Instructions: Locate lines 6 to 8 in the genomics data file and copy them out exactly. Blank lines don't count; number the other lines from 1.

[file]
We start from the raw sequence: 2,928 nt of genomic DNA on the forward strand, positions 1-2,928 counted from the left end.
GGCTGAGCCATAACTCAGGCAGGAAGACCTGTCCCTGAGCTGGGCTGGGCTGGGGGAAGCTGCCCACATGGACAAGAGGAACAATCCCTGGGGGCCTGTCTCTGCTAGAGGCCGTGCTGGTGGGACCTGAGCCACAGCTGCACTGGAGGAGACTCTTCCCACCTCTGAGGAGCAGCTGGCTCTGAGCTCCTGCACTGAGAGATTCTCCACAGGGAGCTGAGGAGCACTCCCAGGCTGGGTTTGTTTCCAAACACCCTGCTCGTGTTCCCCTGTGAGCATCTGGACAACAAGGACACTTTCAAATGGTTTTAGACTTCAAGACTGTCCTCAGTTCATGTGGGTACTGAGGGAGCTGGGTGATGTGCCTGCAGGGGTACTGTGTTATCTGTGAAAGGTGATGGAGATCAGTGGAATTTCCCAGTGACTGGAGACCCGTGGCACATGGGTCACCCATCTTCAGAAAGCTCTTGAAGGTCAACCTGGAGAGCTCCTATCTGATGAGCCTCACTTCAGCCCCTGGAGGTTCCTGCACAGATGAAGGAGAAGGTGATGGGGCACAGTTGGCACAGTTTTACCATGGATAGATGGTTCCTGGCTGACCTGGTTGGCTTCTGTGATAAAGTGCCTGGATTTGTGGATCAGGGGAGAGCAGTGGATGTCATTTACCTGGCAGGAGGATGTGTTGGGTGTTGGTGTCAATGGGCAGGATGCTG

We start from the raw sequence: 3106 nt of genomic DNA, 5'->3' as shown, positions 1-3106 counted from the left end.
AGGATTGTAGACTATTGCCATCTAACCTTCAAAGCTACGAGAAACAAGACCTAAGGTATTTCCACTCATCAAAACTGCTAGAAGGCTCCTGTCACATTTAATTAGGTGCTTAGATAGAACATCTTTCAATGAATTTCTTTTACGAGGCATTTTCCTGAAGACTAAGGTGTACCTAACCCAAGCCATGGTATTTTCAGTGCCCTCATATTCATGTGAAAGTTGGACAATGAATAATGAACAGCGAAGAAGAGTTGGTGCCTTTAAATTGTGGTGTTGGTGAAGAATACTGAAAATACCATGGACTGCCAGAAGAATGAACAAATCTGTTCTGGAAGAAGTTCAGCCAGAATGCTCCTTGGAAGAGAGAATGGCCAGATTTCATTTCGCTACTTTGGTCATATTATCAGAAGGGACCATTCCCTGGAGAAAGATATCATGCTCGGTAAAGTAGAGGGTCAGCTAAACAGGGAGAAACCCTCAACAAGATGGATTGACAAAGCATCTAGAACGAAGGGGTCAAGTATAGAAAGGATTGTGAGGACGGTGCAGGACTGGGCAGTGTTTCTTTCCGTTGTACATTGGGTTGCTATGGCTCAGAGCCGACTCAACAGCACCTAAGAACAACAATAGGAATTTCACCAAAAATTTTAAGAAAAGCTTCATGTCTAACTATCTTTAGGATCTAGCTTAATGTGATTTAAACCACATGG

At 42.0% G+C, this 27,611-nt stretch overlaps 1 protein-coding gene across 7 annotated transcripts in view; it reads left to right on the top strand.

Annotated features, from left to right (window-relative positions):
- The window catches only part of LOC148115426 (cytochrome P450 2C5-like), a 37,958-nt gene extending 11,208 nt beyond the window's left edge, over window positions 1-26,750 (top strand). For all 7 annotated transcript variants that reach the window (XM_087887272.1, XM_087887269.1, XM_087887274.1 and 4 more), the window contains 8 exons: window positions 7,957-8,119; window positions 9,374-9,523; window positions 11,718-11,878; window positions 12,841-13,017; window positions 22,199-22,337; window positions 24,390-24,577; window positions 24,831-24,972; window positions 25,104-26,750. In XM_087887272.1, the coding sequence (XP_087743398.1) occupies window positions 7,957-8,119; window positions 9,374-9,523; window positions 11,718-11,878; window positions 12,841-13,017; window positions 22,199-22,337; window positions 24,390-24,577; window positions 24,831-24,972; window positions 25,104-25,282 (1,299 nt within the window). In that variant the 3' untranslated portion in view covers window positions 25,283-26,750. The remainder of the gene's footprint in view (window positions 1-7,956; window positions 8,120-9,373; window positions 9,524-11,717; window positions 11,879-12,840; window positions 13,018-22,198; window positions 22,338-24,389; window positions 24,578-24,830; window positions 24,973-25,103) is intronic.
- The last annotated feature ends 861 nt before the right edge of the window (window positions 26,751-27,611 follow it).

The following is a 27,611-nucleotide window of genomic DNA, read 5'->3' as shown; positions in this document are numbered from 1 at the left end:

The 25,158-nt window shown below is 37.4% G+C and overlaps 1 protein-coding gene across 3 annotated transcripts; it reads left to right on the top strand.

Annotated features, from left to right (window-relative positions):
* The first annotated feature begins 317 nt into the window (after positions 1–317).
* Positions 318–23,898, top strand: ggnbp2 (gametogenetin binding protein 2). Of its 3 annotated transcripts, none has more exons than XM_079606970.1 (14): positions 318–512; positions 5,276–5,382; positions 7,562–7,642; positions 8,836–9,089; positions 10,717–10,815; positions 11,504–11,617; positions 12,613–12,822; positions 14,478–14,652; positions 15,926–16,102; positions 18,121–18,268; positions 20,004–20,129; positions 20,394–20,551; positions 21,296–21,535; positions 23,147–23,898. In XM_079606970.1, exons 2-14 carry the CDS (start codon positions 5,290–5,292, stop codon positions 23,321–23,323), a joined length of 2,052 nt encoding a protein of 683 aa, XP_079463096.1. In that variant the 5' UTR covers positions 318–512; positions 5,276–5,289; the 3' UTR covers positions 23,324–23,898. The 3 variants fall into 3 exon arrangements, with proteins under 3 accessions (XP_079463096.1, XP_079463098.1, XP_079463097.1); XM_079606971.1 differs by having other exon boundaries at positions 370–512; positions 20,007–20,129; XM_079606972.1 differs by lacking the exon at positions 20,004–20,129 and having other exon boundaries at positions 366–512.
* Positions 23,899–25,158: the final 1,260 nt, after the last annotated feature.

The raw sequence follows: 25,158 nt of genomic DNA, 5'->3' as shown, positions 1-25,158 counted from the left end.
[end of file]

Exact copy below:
Annotated features, from left to right (window-relative positions):
- The window catches only part of LOC148115426 (cytochrome P450 2C5-like), a 37,958-nt gene extending 11,208 nt beyond the window's left edge, over window positions 1-26,750 (top strand). For all 7 annotated transcript variants that reach the window (XM_087887272.1, XM_087887269.1, XM_087887274.1 and 4 more), the window contains 8 exons: window positions 7,957-8,119; window positions 9,374-9,523; window positions 11,718-11,878; window positions 12,841-13,017; window positions 22,199-22,337; window positions 24,390-24,577; window positions 24,831-24,972; window positions 25,104-26,750. In XM_087887272.1, the coding sequence (XP_087743398.1) occupies window positions 7,957-8,119; window positions 9,374-9,523; window positions 11,718-11,878; window positions 12,841-13,017; window positions 22,199-22,337; window positions 24,390-24,577; window positions 24,831-24,972; window positions 25,104-25,282 (1,299 nt within the window). In that variant the 3' untranslated portion in view covers window positions 25,283-26,750. The remainder of the gene's footprint in view (window positions 1-7,956; window positions 8,120-9,373; window positions 9,524-11,717; window positions 11,879-12,840; window positions 13,018-22,198; window positions 22,338-24,389; window positions 24,578-24,830; window positions 24,973-25,103) is intronic.
- The last annotated feature ends 861 nt before the right edge of the window (window positions 26,751-27,611 follow it).